It adds to things with the new dream eaters as companions and enemies, the variety to face off against is nice, and that only adds to when you make them for your party. It allows for a good pair to complement a playstyle you have, with a 3rd being able to be switched in at any moment. With any 1 or 2 dream eaters, if fought with well enough, you can fill up a gage and link with them, either performing a limit or ultimate attack with Sora, or a command style from Birth By Sleep with Riku, in addition, to help dish out the pain, you have world specific special attacks called “reality shifts”, to turn the tide on an opponent when damaged enough. The issue with reality shifts is that it was originally designed with the 3DS in mind, from just a simple down swipe on the bottom touch screen on the original hardware, to having to press both triangle and circle at once.
This has lead to me activating a move when I didn’t want to, or even worse, still triggering the reality shift with the command ACTING as if I used it, causing a cool down period. Most of the concepts from the original version of the reality shift has been either translated fairly, taking away fluff it didn’t need, or overly complicating things from the lack of a touch screen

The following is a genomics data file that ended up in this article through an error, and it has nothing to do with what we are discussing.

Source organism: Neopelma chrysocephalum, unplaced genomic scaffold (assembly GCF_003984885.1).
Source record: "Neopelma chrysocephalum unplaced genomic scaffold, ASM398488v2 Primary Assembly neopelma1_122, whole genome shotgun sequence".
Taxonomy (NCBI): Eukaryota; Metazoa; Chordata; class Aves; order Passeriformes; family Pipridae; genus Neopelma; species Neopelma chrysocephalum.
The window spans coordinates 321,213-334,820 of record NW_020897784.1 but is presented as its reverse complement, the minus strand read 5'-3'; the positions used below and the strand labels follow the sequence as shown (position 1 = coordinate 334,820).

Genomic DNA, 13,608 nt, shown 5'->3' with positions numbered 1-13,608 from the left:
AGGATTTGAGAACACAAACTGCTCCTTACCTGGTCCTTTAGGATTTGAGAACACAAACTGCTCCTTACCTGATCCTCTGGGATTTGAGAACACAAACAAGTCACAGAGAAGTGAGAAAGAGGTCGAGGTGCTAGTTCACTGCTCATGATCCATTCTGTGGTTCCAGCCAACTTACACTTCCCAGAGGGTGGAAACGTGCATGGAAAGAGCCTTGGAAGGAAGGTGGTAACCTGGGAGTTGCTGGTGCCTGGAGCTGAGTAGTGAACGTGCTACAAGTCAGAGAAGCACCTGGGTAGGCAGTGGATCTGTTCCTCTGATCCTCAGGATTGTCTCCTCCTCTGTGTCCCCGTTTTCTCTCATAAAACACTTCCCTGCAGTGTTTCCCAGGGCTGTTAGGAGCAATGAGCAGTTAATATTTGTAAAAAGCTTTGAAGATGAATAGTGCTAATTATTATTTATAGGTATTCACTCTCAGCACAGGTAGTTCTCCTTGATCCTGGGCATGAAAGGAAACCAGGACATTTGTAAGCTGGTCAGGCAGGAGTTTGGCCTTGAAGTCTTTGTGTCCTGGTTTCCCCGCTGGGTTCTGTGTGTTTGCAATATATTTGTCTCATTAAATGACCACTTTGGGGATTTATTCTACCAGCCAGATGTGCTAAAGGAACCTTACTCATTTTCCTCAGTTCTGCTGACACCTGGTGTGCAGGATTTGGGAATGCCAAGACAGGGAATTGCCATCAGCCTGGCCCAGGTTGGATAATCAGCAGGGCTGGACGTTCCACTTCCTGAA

Easily, this game has very creative additions to the gameplay that Birth By Sleep started, but with that, you also have flowmotion: a system for movement where you can kick off of walls, dash around, swing along poles, grind rails, and even attack with the system, on top of being able to throw around the bigger enemies. It makes for good crowd control and can make some exploration not quite as tedious. It looks cool, can feel good to use, and has some of the more smooth mobility you’d want, almost as smooth feeling as II’s combat, but can have its moments of stiffness, make no mistake. But on the occasion, I do enjoy using it to kick off of walls and around corridors, until it’s all you do during exploration, more on that later…
To top it off, we have dive mode, where you are kind of falling from the sky into the world, and completing some sort of end goal while getting there, not as bad as KH I’s Gummi Ships, but definitely a step down from what II at least tried for, but at the very least, it’s a one and done situation to get onto the rest of the game. So its optional in the same sense as II’s Gummi Ships, but it has more missions and a ranking system, with a keyblade behind it all. Yes, it looks cool like the rest of the game, but it also used the 3D depth in the original version to help position yourself, and without it can make it not… quite as easy as before. At least the gummi ships had proper depth to them, despite how indifferent I am to them as well at times, they at least had something to enjoy from the custom shipbuilding, and the upgrades you earn for it over time. You at least felt some accomplishment when your ship was bad-ass and got shit done. This just is beyond simple and not so interesting, making me wish for it to have been less in the game and